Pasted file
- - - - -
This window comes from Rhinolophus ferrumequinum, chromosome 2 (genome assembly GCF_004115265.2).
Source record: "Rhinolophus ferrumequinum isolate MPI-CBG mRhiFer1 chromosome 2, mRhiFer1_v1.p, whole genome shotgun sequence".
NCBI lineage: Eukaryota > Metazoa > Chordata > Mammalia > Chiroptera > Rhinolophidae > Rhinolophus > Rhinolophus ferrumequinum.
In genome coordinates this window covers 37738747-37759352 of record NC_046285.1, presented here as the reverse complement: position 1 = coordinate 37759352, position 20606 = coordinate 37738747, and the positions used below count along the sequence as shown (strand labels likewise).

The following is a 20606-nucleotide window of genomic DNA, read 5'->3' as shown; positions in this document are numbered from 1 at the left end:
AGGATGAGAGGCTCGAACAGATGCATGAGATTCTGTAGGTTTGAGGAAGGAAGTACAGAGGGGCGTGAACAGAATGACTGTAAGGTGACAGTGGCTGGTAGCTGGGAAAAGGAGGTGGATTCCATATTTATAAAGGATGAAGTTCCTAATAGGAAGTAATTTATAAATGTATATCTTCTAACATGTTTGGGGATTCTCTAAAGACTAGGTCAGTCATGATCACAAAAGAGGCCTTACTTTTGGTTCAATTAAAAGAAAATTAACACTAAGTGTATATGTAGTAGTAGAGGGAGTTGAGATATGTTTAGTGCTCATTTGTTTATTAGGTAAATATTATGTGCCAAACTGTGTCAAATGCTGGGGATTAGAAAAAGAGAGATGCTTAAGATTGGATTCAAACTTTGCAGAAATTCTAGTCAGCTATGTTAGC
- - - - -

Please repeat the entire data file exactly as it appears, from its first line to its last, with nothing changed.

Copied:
This window comes from Rhinolophus ferrumequinum, chromosome 2 (genome assembly GCF_004115265.2).
Source record: "Rhinolophus ferrumequinum isolate MPI-CBG mRhiFer1 chromosome 2, mRhiFer1_v1.p, whole genome shotgun sequence".
NCBI lineage: Eukaryota > Metazoa > Chordata > Mammalia > Chiroptera > Rhinolophidae > Rhinolophus > Rhinolophus ferrumequinum.
In genome coordinates this window covers 37738747-37759352 of record NC_046285.1, presented here as the reverse complement: position 1 = coordinate 37759352, position 20606 = coordinate 37738747, and the positions used below count along the sequence as shown (strand labels likewise).

The following is a 20606-nucleotide window of genomic DNA, read 5'->3' as shown; positions in this document are numbered from 1 at the left end:
AGGATGAGAGGCTCGAACAGATGCATGAGATTCTGTAGGTTTGAGGAAGGAAGTACAGAGGGGCGTGAACAGAATGACTGTAAGGTGACAGTGGCTGGTAGCTGGGAAAAGGAGGTGGATTCCATATTTATAAAGGATGAAGTTCCTAATAGGAAGTAATTTATAAATGTATATCTTCTAACATGTTTGGGGATTCTCTAAAGACTAGGTCAGTCATGATCACAAAAGAGGCCTTACTTTTGGTTCAATTAAAAGAAAATTAACACTAAGTGTATATGTAGTAGTAGAGGGAGTTGAGATATGTTTAGTGCTCATTTGTTTATTAGGTAAATATTATGTGCCAAACTGTGTCAAATGCTGGGGATTAGAAAAAGAGAGATGCTTAAGATTGGATTCAAACTTTGCAGAAATTCTAGTCAGCTATGTTAGC